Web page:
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Personal Space

Unfreezing the caveman

  • Bruce Elliott

Caveman bones have been found in Colorado Springs. They're nearly 58 years old, and they belong to Marc Hament. The Brooklyn-born, self-described hard-core Republican has lived in Colorado long enough -- 34 years -- to be considered a native, he says.

Hament's gone by the name "Caveman" since his days as a serious caver. Not a spelunker, he points out, but a caver. The difference? Cavers are the ones who rescue khaki-clad spelunkers when they go exploring unprepared.

Caveman's on a fixed income, medically disabled, and he's mad at Colorado Springs Utilities. The LEAP people, Low Energy Assistance Program, sent his check directly to utilities, and he's fighting to get back his credit. CSU wants to keep it to pay for future bills, he says, but Caveman needs it for other expenditures.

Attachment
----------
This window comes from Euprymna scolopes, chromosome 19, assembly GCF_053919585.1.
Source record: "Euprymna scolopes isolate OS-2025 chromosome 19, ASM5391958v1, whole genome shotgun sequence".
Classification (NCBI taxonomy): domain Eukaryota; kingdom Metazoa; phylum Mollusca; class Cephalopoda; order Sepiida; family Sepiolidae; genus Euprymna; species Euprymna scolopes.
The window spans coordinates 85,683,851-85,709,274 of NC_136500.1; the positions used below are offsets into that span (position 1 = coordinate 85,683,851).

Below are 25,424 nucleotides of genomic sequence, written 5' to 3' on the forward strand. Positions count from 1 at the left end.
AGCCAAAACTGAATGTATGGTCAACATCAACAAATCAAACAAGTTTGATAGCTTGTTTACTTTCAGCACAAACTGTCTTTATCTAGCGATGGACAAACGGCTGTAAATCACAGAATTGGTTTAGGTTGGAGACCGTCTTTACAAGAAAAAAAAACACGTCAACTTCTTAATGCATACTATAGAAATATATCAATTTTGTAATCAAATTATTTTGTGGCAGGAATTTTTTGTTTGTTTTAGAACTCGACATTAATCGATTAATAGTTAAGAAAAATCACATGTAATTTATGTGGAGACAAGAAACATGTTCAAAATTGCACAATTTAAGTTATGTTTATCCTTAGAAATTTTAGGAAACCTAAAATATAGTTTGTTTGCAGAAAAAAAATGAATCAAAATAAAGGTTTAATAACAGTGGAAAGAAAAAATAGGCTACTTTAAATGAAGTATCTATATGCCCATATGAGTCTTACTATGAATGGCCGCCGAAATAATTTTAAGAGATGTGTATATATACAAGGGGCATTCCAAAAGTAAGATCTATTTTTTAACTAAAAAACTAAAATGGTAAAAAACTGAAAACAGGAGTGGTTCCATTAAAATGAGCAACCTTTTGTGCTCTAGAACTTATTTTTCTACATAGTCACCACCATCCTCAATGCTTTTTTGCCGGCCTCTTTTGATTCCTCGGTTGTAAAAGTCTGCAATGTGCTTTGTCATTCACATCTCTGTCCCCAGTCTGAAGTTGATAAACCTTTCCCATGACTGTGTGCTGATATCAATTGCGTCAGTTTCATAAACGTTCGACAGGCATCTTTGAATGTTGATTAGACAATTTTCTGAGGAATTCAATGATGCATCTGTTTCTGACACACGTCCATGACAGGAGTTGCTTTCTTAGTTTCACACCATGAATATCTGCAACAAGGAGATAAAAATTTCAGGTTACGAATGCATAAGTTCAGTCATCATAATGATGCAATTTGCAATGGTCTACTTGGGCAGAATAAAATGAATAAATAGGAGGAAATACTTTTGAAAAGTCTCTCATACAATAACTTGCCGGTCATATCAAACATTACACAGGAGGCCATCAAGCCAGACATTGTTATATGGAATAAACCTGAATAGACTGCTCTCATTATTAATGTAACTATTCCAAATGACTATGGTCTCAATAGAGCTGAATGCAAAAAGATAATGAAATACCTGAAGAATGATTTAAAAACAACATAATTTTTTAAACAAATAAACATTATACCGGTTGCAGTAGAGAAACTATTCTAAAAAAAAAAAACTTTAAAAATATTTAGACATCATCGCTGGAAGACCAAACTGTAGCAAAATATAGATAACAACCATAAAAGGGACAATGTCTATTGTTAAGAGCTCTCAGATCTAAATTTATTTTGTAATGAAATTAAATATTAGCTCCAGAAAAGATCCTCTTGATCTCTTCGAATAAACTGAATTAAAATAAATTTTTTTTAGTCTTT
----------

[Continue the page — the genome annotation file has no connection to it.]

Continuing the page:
Another passion is Gold Camp Road. Hament wants it reopened to let motor traffic use the now-closed road. He's done volunteer work along the route and is concerned that the hiking and biking lobby will have their way and less-able people like him will get left out.

"I've yet to see a bicyclist stop and take their shoes out of the little pegs on the pedals to stop and pick up trash," he says. "They all think they're Olympians, like doing the Tour de France."

Caveman has a lot of opinions about a lot of things. A believer in preservation, he thinks the General Palmer statue should stay put, for example. There is no need for new city parks when we have the national forests, he says. Caveman protested the Vietnam War, but he's hawkish when it comes to Iraq.

He's also a regular reader of the Independent. "Some stuff I agree with, and a lot of stuff I don't agree with." Either way, "I will defend your right to say it. I'm a constitutionalist."

Quirky irony: We interviewed in his side yard. Caveman's dog, Freedom, stayed locked in the house.

-- by Malcolm Allyn

Photo by Bruce Elliott

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